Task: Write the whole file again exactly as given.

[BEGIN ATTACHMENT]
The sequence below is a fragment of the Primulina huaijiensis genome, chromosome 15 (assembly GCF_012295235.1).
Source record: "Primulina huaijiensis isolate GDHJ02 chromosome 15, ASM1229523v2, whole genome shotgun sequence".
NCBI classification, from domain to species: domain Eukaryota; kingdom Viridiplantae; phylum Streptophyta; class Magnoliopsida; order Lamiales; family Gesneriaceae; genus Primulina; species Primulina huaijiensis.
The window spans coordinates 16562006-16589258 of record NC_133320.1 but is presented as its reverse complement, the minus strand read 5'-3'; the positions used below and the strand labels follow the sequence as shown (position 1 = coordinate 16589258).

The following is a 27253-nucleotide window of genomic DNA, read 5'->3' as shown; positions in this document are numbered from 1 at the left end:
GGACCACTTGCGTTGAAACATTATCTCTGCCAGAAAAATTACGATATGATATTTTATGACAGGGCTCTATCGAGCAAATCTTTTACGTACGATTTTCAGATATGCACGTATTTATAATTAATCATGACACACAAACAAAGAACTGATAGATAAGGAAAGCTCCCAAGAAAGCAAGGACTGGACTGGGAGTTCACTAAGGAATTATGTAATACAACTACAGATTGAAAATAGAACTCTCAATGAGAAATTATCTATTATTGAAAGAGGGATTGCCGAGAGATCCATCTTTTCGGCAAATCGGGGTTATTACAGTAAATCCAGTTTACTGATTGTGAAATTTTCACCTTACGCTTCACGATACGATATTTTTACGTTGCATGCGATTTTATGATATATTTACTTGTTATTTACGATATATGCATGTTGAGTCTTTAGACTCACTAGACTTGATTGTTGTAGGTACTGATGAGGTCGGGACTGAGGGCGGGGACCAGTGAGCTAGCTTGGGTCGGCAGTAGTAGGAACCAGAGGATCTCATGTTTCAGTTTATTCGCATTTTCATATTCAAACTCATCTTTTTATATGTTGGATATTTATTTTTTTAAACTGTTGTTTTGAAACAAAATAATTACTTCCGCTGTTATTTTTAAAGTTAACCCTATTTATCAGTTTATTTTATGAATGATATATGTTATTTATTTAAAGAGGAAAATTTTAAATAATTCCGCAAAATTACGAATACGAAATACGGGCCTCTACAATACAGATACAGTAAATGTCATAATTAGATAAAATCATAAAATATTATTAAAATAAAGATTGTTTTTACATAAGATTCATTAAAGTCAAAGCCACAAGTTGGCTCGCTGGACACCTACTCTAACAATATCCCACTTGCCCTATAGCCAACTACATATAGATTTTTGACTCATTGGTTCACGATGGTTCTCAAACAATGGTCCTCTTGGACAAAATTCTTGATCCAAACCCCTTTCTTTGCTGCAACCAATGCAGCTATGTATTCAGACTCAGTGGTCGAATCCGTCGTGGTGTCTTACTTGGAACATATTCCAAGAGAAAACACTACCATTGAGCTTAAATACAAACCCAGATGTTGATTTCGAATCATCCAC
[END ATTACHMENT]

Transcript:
The sequence below is a fragment of the Primulina huaijiensis genome, chromosome 15 (assembly GCF_012295235.1).
Source record: "Primulina huaijiensis isolate GDHJ02 chromosome 15, ASM1229523v2, whole genome shotgun sequence".
NCBI classification, from domain to species: domain Eukaryota; kingdom Viridiplantae; phylum Streptophyta; class Magnoliopsida; order Lamiales; family Gesneriaceae; genus Primulina; species Primulina huaijiensis.
The window spans coordinates 16562006-16589258 of record NC_133320.1 but is presented as its reverse complement, the minus strand read 5'-3'; the positions used below and the strand labels follow the sequence as shown (position 1 = coordinate 16589258).

The following is a 27253-nucleotide window of genomic DNA, read 5'->3' as shown; positions in this document are numbered from 1 at the left end:
GGACCACTTGCGTTGAAACATTATCTCTGCCAGAAAAATTACGATATGATATTTTATGACAGGGCTCTATCGAGCAAATCTTTTACGTACGATTTTCAGATATGCACGTATTTATAATTAATCATGACACACAAACAAAGAACTGATAGATAAGGAAAGCTCCCAAGAAAGCAAGGACTGGACTGGGAGTTCACTAAGGAATTATGTAATACAACTACAGATTGAAAATAGAACTCTCAATGAGAAATTATCTATTATTGAAAGAGGGATTGCCGAGAGATCCATCTTTTCGGCAAATCGGGGTTATTACAGTAAATCCAGTTTACTGATTGTGAAATTTTCACCTTACGCTTCACGATACGATATTTTTACGTTGCATGCGATTTTATGATATATTTACTTGTTATTTACGATATATGCATGTTGAGTCTTTAGACTCACTAGACTTGATTGTTGTAGGTACTGATGAGGTCGGGACTGAGGGCGGGGACCAGTGAGCTAGCTTGGGTCGGCAGTAGTAGGAACCAGAGGATCTCATGTTTCAGTTTATTCGCATTTTCATATTCAAACTCATCTTTTTATATGTTGGATATTTATTTTTTTAAACTGTTGTTTTGAAACAAAATAATTACTTCCGCTGTTATTTTTAAAGTTAACCCTATTTATCAGTTTATTTTATGAATGATATATGTTATTTATTTAAAGAGGAAAATTTTAAATAATTCCGCAAAATTACGAATACGAAATACGGGCCTCTACAATACAGATACAGTAAATGTCATAATTAGATAAAATCATAAAATATTATTAAAATAAAGATTGTTTTTACATAAGATTCATTAAAGTCAAAGCCACAAGTTGGCTCGCTGGACACCTACTCTAACAATATCCCACTTGCCCTATAGCCAACTACATATAGATTTTTGACTCATTGGTTCACGATGGTTCTCAAACAATGGTCCTCTTGGACAAAATTCTTGATCCAAACCCCTTTCTTTGCTGCAACCAATGCAGCTATGTATTCAGACTCAGTGGTCGAATCCGTCGTGGTGTCTTACTTGGAACATATTCCAAGAGAAAACACTACCATTGAGCTTAAATACAAACCCAGATGTTGATTTCGAATCATCCAC